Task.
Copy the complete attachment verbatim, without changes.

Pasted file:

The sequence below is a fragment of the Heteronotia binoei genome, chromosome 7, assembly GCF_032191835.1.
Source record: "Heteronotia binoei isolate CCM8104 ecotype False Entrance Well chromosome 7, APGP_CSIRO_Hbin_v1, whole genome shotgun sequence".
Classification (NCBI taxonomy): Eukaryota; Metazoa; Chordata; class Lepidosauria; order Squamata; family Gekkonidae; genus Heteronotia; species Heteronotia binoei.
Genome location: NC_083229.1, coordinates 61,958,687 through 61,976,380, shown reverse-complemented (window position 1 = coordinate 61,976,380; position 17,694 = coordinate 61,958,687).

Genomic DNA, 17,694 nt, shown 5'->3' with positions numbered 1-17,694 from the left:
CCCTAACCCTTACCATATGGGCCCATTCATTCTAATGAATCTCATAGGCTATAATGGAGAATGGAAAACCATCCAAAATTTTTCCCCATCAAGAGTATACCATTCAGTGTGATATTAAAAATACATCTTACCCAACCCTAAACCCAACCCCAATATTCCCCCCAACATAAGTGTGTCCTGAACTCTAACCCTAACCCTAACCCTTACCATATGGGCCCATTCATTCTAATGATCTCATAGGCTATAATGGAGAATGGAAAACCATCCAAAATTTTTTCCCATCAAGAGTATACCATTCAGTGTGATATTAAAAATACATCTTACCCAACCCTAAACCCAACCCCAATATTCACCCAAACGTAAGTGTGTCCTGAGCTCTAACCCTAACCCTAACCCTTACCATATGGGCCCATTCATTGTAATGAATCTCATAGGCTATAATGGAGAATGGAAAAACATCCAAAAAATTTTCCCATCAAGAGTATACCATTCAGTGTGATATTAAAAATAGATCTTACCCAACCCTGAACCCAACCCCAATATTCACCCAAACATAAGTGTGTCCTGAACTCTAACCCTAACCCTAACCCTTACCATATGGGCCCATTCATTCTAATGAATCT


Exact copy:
The sequence below is a fragment of the Heteronotia binoei genome, chromosome 7, assembly GCF_032191835.1.
Source record: "Heteronotia binoei isolate CCM8104 ecotype False Entrance Well chromosome 7, APGP_CSIRO_Hbin_v1, whole genome shotgun sequence".
Classification (NCBI taxonomy): Eukaryota; Metazoa; Chordata; class Lepidosauria; order Squamata; family Gekkonidae; genus Heteronotia; species Heteronotia binoei.
Genome location: NC_083229.1, coordinates 61,958,687 through 61,976,380, shown reverse-complemented (window position 1 = coordinate 61,976,380; position 17,694 = coordinate 61,958,687).

Genomic DNA, 17,694 nt, shown 5'->3' with positions numbered 1-17,694 from the left:
CCCTAACCCTTACCATATGGGCCCATTCATTCTAATGAATCTCATAGGCTATAATGGAGAATGGAAAACCATCCAAAATTTTTCCCCATCAAGAGTATACCATTCAGTGTGATATTAAAAATACATCTTACCCAACCCTAAACCCAACCCCAATATTCCCCCCAACATAAGTGTGTCCTGAACTCTAACCCTAACCCTAACCCTTACCATATGGGCCCATTCATTCTAATGATCTCATAGGCTATAATGGAGAATGGAAAACCATCCAAAATTTTTTCCCATCAAGAGTATACCATTCAGTGTGATATTAAAAATACATCTTACCCAACCCTAAACCCAACCCCAATATTCACCCAAACGTAAGTGTGTCCTGAGCTCTAACCCTAACCCTAACCCTTACCATATGGGCCCATTCATTGTAATGAATCTCATAGGCTATAATGGAGAATGGAAAAACATCCAAAAAATTTTCCCATCAAGAGTATACCATTCAGTGTGATATTAAAAATAGATCTTACCCAACCCTGAACCCAACCCCAATATTCACCCAAACATAAGTGTGTCCTGAACTCTAACCCTAACCCTAACCCTTACCATATGGGCCCATTCATTCTAATGAATCT